The green mango (Anthracothorax viridis) is a large species of hummingbird endemic to the main island of Puerto Rico. It is usually found in the mountainous regions of the island, often in coffee and other kind of plantations. They usually feed on the nectar found in Heliconia flowers. Their feather coloration is mainly solid dark green with a dark blue and black tail, but solid purple-black birds are common. Females are less glossy, and they have very small white tips at the tail ends.
The Green Mango is endemic to Puerto Rico and particularly common in the central and western mountains (Raffaele and others 1998). This species inhabits mountain forests, coffee plantations (Raffaele and others 1998), and forest edges in mountains and foothills (Oberle 2018). The atlas fieldwork yielded a total of 141 records within 99 hexagons or 21 percent of the 479 total hexagons (see map). Of the 99 hexagons where this species was found, breeding met the atlas definition of confirmed in 5 percent (5) of the hexagons, probable in 12 percent (12), and possible in 81 percent (80), while the species was observed in 2 percent (2) of the hexagons but without evidence of breeding (see map). Green Mango distribution. The map shows the highest breeding code by hexagon and overlaying the ecological life zones in Puerto Rico. Note: percentages may not total 100 due to rounding.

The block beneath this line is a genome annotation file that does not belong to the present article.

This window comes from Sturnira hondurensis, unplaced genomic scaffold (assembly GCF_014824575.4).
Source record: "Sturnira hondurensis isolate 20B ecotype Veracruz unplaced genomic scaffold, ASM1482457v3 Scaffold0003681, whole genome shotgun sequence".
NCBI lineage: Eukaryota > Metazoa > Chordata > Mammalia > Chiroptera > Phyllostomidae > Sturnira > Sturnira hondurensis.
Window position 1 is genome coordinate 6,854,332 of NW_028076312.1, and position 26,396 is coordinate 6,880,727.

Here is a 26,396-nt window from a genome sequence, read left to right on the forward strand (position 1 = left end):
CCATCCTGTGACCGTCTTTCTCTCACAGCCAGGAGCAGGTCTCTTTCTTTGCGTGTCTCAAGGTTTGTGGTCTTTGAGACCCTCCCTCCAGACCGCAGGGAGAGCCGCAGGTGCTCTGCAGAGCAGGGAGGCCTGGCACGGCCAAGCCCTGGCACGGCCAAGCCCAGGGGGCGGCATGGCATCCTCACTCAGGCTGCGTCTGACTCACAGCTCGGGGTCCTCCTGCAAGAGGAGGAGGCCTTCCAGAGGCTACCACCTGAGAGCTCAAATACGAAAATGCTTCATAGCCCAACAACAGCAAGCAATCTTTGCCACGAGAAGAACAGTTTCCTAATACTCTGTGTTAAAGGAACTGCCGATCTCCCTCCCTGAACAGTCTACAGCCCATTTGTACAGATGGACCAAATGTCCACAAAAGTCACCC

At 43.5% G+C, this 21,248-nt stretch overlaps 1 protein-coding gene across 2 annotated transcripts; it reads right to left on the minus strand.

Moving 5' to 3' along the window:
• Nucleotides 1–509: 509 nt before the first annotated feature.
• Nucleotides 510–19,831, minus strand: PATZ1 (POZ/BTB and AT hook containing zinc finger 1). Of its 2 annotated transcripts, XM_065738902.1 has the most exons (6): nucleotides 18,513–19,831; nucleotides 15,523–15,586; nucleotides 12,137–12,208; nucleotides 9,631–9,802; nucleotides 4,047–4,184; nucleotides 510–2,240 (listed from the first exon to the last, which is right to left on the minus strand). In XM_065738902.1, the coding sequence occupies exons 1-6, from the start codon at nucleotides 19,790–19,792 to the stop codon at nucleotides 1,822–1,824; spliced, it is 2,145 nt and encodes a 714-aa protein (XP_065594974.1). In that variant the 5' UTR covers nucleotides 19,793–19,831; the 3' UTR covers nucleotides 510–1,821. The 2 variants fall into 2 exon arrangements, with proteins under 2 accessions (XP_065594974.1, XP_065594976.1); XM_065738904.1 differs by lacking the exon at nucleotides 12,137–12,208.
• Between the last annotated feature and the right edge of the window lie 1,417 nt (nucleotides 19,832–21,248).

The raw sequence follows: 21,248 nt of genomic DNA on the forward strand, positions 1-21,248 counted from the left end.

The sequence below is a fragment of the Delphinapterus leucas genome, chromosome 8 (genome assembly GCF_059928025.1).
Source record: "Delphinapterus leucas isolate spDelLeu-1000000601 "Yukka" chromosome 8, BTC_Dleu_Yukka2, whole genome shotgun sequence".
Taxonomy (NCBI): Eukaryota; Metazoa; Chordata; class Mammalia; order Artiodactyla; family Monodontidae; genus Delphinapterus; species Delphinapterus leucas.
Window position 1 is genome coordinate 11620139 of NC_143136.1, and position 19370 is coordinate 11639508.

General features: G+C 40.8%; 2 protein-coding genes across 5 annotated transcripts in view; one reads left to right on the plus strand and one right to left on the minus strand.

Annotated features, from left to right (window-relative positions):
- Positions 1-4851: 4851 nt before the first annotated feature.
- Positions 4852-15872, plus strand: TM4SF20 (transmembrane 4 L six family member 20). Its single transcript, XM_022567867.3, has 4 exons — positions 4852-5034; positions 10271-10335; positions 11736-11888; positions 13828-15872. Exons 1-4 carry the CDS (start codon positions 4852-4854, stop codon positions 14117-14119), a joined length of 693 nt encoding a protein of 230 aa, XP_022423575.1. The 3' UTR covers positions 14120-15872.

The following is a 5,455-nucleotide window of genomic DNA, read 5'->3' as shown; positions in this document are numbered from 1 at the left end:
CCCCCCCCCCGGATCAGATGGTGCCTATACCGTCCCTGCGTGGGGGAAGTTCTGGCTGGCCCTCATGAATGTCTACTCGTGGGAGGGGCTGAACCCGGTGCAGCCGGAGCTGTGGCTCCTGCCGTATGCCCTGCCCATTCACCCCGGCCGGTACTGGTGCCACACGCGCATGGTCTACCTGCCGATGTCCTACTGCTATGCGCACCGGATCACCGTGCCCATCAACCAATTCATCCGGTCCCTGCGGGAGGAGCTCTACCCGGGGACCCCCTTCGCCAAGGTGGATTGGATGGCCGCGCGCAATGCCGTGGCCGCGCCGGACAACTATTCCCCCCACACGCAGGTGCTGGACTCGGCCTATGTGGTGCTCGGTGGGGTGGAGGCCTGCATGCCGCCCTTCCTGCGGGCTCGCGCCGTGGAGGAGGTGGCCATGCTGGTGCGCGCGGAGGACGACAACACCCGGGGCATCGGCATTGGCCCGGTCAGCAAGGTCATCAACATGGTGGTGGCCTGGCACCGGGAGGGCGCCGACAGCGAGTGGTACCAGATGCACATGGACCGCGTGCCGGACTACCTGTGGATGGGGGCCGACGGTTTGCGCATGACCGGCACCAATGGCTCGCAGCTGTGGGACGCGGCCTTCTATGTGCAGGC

The Green Mango builds a cup-shaped nest coated with lichens, and breeding has been recorded in October, December, February, April, and May in previously published reports (Raffaele and others 1998). Atlas results indicate that the Green Mango breeding season extends throughout the year, but it is 83Green Mango/Zumbador Verdemost active from March to June (see chart). Atlas results show that one of the hexagons where breeding was confirmed for the Green Mango occurs in the metropolitan area of San Juan, suggesting that some urban forests may provide suitable habitat for this forest-dwelling bird. Results show that the Green Mango mostly breeds within the subtropical moist and subtropical wet forest life zones (49 and 48 percent of the hexagons, respectively) (see table and map).
The population trend of the Green Mango is unknown; however, it is listed as a species of least concern by the IUCN (BirdLife International 2016), and locally this species is not listed in any threatened category of PRDNER or USFWS. In Puerto Rico, the Green Mango has a protected habitat in land of 18 percent or 422 km2 of the total area covered by the hexagons where evidence of breeding was found for this species (2320 km2).